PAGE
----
Ko-Uda Katana (fss-877) New Item Available Sold On Hold Special Sale This sword in particular has a beautiful sugu-ha midare hamon peppered in nie with a boshi finished in hakikake. The hada is a finely worked itame and mokume covered in ji-nie. The blade is O-suriage with one hole. The koshirae is elegant and fully restored also. The Fuchi Kashira and Tsuba are all horse themed and menuki of a person in shakudo and gold. The tsuka ito is a spectacular purple in color with black Sageo on a black lacquered saya. There is a fluted tsuba lobed and the seppa and shitodome are gilded in gold to finish this attractive package for this wonderful school of smiths. The Ko-Uda school: The beginnings of the Ko-Uda school was with Nyudo kunimitsu and also his many students like Kunifusa, Kunimune and Kunitsaugu.Generally the old Ko-Uda school made a suguha hamon with soshu den finishes.This sword is suguha midare with but soshu den influence can be seen with the added kinsuji work and profuse Chikei.  Ko-Uda has been a thriving school from the Kamakura period to the Nanbokucho period (1185-1391)and has continued to be felt during the early Muromachi period. The Uda school moved from Yamato province, Uda to Ecchu province.Nyudo Kunimitsu was the founder of the Uda schoool. The founder of the Uda School  is considered to have been Kunimitsu .  He was originally from the Uda  district of Yamato Province.  He worked around the Bunpo Era or 1317 at the end of the Kamakura Era.  All of the succeeding smiths of this school used the kanji character “Kuni”  in...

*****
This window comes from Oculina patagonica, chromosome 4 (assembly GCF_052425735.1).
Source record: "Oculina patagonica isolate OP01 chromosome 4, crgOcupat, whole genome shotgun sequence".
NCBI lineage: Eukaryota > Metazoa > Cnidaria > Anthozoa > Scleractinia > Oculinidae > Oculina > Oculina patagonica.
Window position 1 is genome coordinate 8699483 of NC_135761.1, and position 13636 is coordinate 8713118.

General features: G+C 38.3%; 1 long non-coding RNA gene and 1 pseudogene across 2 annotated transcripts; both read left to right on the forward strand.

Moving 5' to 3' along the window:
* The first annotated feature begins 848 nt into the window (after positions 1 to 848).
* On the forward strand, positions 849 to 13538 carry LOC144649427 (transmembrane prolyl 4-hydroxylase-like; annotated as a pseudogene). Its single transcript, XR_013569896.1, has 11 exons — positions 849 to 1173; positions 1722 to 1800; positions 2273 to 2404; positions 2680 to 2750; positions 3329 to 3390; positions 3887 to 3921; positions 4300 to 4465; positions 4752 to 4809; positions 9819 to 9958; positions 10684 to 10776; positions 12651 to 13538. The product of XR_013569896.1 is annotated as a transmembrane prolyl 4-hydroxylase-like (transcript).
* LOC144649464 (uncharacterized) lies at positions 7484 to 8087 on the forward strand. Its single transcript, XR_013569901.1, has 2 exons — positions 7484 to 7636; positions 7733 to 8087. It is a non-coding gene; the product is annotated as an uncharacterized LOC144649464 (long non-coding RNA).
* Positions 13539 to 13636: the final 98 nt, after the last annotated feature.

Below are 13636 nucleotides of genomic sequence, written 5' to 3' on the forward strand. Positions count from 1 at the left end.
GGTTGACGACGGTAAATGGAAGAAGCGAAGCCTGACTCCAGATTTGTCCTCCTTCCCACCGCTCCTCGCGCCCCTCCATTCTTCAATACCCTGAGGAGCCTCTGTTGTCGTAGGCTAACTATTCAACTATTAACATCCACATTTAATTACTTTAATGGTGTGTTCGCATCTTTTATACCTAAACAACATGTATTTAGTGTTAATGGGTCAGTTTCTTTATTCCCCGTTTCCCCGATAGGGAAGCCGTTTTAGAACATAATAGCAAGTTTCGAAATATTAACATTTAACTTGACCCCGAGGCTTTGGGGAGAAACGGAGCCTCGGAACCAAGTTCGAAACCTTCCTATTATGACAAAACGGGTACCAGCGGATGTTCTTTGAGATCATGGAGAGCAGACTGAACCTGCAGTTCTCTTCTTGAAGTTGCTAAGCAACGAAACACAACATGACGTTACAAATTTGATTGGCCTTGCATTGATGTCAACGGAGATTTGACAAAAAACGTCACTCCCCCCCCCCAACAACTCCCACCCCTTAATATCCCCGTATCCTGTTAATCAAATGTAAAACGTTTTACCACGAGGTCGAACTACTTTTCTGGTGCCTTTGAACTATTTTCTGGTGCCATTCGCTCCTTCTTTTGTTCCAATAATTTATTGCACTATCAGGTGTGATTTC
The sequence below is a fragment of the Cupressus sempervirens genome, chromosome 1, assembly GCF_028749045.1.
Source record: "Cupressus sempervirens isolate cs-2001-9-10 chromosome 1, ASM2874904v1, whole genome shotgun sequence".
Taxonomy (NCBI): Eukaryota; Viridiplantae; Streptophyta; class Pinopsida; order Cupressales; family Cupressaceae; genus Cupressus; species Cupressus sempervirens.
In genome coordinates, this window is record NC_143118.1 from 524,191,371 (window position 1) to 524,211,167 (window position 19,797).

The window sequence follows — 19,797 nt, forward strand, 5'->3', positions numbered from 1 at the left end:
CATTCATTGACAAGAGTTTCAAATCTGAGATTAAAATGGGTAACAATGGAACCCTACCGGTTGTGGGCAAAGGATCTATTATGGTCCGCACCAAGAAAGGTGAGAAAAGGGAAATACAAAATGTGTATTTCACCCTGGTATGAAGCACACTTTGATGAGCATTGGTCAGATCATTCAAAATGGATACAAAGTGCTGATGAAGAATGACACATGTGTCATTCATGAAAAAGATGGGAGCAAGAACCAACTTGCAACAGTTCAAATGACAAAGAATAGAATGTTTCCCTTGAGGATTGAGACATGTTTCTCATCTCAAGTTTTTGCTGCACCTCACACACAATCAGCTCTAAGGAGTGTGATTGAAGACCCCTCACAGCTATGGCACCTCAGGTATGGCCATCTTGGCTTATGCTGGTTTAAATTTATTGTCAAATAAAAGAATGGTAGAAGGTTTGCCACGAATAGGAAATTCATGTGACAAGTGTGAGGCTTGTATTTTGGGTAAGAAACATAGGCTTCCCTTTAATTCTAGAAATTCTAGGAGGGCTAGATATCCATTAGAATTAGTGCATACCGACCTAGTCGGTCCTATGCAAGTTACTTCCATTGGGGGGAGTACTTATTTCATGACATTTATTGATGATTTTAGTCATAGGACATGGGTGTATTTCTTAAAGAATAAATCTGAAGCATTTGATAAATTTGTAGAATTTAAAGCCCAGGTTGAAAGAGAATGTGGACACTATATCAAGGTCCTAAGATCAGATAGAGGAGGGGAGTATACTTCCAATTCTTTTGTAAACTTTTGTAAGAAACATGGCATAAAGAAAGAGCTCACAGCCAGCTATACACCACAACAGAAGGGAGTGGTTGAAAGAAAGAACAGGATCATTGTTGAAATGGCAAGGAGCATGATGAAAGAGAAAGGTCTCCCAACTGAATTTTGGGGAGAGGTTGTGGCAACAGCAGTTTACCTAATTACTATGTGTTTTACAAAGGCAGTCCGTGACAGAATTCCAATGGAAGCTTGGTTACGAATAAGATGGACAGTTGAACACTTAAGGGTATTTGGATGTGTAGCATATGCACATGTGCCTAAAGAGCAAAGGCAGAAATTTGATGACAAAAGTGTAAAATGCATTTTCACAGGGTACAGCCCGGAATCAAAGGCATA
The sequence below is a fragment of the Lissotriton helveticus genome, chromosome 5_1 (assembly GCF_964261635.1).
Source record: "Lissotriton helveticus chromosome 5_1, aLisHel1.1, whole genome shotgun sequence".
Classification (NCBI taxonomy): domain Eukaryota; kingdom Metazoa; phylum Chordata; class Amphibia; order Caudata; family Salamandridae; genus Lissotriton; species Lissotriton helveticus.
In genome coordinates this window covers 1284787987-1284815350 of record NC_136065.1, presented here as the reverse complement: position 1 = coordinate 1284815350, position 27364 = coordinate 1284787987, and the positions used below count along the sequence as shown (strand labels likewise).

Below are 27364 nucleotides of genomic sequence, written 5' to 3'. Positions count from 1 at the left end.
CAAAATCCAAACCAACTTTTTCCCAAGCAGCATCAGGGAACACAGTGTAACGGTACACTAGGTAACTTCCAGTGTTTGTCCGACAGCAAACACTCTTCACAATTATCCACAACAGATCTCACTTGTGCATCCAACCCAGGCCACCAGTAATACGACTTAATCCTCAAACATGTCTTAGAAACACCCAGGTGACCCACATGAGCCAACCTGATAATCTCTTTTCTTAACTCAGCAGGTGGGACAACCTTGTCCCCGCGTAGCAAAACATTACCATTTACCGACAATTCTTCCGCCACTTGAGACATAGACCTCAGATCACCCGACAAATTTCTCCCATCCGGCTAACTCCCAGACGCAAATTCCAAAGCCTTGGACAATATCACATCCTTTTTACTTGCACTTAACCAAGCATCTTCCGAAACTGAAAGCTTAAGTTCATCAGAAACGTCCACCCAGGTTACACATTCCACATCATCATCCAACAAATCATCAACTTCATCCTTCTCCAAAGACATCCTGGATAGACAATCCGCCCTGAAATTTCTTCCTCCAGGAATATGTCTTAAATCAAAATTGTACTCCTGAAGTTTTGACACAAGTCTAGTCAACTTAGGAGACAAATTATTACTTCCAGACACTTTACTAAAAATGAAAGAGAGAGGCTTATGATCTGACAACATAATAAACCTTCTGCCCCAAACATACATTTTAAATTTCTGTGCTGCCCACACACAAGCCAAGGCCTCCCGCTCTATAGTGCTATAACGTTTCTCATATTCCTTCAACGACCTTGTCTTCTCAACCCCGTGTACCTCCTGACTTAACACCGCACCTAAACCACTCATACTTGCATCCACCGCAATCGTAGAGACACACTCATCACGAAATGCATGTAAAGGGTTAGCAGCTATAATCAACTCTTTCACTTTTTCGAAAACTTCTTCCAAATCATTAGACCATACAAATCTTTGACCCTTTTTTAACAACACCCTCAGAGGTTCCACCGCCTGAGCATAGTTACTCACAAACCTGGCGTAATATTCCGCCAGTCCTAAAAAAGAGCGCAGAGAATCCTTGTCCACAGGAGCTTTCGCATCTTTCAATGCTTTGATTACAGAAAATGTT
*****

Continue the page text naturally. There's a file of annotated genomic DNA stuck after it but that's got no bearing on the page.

Koto Katana (fss-876)

Koto Katana (fss-876)